Regulatory activity only adds to the pressure. Post-financial crisis, regulators have focused on ensuring that consumers have more knowledge of, and control over, their banking products and services. Whilst the industry has welcomed this, it also requires banks to have data and controls which allow them to say with confidence that these obligations have been met – and to demonstrate this to the regulator – if required.

Banks also have to contend with expectations that are higher than ever, as customers demand 24/7 service at their fingertips. Firms are developing highly innovative solutions in response, but the controls which sit behind them must also support this. This concept is still relatively new to retail banking, and the greater the demand for immediacy, the smaller the window to manage any issues which might impact the customer. The consequences of a control failure are arguably more visible – and more severe – in the retail banking space due to the real-time effect on individual consumers.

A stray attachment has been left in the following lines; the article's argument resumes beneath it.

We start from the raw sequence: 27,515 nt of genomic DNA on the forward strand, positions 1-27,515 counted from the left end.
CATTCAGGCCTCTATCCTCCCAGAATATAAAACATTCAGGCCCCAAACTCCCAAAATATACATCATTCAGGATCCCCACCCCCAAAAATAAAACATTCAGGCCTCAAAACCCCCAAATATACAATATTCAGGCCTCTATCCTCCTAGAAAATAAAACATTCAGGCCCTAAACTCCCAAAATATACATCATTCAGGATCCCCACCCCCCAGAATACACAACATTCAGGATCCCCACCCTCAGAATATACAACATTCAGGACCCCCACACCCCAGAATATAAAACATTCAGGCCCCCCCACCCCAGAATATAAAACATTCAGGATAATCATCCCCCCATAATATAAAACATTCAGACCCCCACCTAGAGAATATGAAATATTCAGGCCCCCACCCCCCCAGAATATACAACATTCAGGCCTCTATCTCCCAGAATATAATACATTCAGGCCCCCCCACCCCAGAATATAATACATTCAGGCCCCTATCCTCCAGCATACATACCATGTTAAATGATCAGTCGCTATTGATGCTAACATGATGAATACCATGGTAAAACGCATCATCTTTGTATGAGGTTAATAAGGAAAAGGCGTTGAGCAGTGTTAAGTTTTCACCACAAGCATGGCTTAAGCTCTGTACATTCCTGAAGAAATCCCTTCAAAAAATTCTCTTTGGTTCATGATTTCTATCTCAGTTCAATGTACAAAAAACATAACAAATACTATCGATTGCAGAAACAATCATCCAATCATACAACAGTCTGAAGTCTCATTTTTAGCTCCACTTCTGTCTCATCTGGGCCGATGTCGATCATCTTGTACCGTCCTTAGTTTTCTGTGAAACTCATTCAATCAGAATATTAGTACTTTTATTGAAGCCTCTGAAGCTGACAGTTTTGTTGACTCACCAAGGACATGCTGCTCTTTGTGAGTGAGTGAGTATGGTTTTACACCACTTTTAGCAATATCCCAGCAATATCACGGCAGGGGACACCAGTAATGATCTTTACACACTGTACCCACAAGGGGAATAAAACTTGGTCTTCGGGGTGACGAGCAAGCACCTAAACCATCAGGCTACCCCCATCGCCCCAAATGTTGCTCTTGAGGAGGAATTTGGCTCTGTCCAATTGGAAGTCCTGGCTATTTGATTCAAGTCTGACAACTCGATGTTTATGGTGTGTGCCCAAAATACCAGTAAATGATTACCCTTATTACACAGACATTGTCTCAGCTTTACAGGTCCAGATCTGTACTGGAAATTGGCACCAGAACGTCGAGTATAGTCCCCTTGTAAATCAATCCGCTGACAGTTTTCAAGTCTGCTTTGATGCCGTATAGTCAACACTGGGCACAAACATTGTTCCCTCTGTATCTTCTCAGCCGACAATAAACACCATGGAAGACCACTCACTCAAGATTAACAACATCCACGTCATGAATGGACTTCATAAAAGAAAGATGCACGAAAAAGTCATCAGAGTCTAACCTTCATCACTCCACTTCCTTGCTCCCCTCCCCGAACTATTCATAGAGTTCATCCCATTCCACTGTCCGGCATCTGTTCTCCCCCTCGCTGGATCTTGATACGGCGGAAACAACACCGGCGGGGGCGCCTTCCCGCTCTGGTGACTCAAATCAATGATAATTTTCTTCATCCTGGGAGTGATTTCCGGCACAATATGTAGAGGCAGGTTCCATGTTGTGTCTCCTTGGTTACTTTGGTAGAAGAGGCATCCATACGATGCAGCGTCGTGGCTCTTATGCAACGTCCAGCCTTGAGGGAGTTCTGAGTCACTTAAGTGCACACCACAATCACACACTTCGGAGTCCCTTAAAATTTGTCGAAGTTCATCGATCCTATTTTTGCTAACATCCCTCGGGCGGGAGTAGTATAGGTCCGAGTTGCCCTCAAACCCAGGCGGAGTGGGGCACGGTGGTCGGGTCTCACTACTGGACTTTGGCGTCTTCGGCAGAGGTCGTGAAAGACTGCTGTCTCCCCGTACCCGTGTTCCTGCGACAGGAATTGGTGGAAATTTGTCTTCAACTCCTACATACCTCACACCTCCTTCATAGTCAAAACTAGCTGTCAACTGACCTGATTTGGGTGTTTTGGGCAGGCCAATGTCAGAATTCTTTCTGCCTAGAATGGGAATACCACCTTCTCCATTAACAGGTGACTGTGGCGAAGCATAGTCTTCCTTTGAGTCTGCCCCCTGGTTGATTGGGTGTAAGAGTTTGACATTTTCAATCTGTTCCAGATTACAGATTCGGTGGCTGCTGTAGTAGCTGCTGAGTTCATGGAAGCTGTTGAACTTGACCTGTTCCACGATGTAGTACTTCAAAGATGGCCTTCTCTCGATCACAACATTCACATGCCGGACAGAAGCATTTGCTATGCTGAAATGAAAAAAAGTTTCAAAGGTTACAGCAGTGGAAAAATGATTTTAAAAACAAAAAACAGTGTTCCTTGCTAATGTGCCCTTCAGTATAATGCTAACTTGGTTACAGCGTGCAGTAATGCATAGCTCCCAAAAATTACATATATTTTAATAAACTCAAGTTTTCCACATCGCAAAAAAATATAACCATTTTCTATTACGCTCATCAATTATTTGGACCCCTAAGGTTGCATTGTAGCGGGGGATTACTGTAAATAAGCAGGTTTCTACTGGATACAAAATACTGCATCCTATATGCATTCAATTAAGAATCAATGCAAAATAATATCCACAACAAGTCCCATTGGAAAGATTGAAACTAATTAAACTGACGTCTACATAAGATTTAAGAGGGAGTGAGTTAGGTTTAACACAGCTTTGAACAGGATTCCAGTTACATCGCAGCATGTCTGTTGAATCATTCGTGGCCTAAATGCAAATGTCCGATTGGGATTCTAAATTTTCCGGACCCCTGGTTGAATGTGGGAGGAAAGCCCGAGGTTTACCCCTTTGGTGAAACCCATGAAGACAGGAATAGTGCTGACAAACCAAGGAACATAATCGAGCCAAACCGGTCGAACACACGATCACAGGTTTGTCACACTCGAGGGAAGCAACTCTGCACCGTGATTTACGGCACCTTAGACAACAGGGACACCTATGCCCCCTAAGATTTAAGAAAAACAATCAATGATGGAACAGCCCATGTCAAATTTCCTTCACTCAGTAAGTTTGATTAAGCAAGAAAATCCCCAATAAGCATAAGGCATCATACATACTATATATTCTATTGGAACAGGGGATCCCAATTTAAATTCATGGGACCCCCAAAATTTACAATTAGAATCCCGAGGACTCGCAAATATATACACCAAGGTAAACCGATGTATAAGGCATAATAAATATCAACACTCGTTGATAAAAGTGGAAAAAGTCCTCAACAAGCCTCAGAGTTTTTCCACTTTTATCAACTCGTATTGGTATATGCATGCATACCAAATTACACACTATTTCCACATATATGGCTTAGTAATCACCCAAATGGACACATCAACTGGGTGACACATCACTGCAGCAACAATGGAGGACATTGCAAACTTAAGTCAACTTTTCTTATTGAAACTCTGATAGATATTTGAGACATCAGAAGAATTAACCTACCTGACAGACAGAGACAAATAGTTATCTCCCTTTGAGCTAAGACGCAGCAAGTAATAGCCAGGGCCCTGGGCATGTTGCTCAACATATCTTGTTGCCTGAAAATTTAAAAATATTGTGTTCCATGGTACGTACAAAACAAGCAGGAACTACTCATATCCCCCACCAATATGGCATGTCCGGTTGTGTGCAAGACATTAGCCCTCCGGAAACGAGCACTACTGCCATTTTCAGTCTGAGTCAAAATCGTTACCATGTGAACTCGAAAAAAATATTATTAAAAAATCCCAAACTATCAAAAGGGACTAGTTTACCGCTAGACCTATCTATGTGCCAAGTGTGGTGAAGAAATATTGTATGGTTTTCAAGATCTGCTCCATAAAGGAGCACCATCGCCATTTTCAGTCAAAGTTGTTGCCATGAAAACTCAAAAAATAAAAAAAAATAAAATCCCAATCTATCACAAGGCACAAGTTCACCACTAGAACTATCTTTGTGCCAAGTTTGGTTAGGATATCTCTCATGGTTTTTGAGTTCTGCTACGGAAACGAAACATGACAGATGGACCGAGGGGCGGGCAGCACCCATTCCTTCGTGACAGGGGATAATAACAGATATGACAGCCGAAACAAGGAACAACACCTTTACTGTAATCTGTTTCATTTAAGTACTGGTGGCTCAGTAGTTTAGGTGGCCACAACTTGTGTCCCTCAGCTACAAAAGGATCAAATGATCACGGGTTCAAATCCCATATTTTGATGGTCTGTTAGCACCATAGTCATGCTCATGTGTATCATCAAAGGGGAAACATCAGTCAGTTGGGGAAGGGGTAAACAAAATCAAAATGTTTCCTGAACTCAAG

Retail banks are not only facing more demanding customers, but also a more dynamic competitive landscape. Bank profits dropped as a result of the Covid-19 pandemic, and competition from new market entrants such as challenger banks and neobanks grew to squeeze margins. In fact, these providers are continuing to attract more and more customers: according to Capgemini’s Covid-19 research, 36% of customers discovered a new financial provider during the crisis and plan to continue with them post-pandemic, as 55% of fintech customers said they were satisfied with their provider’s offerings. Unconstrained by legacy systems and data in the same way as their incumbent peers, these challengers can focus more on the customer, whilst also experiencing cost benefits, unrequired to devote vast sums to managing or maintaining outdated technology.